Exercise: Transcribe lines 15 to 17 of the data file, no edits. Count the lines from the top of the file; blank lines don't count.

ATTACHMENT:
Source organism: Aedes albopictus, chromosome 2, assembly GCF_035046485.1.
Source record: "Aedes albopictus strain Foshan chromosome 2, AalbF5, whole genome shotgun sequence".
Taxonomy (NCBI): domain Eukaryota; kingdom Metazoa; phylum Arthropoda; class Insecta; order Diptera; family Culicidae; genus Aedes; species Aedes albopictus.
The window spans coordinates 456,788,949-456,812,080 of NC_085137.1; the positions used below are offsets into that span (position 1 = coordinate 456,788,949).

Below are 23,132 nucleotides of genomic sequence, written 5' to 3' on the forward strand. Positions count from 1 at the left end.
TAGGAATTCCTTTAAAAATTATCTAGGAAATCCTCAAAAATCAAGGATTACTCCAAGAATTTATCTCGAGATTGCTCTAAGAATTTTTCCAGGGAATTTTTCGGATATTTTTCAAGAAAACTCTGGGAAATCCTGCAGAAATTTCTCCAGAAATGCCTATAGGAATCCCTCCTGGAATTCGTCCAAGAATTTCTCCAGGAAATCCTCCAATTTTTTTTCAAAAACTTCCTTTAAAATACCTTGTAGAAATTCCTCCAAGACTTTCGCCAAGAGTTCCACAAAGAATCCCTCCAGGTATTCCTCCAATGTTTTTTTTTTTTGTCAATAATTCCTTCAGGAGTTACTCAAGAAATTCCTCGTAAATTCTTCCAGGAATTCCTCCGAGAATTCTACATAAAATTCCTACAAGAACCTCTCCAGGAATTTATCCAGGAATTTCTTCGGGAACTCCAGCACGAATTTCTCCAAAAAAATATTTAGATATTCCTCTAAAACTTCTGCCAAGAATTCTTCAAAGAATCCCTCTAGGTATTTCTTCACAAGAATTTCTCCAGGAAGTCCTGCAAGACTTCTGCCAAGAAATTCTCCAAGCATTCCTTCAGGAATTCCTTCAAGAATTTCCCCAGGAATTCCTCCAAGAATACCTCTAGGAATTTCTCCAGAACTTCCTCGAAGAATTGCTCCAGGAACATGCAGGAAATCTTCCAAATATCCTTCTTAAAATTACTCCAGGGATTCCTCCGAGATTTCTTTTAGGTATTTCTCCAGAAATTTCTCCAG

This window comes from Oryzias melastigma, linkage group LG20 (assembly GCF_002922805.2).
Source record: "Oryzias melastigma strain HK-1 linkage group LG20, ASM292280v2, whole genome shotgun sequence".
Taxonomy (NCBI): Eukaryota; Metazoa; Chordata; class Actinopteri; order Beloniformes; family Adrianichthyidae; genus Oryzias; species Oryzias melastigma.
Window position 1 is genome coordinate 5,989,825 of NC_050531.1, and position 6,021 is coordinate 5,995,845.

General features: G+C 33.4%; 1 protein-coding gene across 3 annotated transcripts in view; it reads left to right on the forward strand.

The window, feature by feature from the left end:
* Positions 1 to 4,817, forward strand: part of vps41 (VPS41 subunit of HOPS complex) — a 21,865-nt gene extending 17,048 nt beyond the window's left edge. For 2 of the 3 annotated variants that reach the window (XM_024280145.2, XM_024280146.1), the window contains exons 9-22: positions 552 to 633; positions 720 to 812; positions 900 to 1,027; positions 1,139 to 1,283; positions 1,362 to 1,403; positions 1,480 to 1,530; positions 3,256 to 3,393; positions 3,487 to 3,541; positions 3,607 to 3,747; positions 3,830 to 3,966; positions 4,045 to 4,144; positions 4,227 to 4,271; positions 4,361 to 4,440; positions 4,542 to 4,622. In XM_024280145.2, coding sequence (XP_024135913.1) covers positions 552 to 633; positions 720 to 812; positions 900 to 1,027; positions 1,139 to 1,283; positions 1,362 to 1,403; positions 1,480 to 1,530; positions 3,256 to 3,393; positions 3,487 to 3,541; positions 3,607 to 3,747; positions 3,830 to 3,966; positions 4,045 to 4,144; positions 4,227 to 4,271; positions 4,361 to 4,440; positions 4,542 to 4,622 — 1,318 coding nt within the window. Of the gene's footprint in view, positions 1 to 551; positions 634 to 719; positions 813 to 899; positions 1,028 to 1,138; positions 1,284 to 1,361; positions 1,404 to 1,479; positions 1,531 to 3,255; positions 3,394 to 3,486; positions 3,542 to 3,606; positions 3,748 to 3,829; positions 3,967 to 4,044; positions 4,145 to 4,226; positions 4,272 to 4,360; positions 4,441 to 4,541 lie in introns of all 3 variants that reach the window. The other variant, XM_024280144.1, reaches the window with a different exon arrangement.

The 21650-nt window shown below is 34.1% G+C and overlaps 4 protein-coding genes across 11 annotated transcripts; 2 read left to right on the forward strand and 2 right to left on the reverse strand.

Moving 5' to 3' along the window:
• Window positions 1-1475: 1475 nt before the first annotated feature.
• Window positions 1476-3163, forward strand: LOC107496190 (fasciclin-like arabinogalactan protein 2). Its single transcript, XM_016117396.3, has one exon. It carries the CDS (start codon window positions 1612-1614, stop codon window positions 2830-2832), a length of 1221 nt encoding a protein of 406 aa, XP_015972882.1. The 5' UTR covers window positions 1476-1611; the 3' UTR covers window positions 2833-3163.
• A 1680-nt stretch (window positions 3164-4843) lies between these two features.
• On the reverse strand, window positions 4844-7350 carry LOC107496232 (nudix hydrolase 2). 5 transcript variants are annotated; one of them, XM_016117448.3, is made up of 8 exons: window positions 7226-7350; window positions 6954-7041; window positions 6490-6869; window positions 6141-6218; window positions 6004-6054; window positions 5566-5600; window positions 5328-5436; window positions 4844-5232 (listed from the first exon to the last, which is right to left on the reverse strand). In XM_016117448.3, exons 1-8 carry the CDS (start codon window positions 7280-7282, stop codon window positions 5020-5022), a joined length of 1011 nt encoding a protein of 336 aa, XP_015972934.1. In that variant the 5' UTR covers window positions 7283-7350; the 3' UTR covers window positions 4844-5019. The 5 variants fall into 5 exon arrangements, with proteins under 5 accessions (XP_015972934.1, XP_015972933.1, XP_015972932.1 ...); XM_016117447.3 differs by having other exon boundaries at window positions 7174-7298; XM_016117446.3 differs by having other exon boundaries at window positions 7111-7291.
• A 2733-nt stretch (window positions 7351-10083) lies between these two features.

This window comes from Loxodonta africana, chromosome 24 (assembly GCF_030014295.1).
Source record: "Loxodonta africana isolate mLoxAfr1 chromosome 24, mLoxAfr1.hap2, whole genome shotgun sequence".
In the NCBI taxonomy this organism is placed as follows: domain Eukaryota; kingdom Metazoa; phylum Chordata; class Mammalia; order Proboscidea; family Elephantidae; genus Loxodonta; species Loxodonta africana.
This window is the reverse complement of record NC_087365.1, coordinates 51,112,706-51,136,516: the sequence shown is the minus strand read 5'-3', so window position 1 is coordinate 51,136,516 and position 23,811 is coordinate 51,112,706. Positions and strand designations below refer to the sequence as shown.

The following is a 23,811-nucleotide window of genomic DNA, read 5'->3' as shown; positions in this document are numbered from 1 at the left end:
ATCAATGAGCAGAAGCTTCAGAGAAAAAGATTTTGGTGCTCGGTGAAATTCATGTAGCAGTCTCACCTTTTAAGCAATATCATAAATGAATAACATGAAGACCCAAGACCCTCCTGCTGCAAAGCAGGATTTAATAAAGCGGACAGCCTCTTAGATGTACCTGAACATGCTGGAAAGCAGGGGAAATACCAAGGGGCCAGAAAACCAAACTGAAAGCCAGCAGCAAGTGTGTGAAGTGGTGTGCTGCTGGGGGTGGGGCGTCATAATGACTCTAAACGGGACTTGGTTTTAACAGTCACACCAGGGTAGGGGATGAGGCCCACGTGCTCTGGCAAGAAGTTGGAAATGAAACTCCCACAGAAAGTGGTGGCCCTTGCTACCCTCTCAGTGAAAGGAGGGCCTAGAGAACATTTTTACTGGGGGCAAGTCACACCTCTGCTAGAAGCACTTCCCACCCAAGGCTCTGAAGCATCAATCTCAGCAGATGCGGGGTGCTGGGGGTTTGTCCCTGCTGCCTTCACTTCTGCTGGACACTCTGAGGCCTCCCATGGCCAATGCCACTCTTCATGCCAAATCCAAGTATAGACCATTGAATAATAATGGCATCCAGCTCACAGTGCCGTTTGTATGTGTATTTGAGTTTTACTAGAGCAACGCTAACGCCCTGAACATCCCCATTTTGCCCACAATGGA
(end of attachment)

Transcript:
Moving 5' to 3' along the window:
• Window positions 1-1475: 1475 nt before the first annotated feature.
• Window positions 1476-3163, forward strand: LOC107496190 (fasciclin-like arabinogalactan protein 2). Its single transcript, XM_016117396.3, has one exon. It carries the CDS (start codon window positions 1612-1614, stop codon window positions 2830-2832), a length of 1221 nt encoding a protein of 406 aa, XP_015972882.1. The 5' UTR covers window positions 1476-1611; the 3' UTR covers window positions 2833-3163.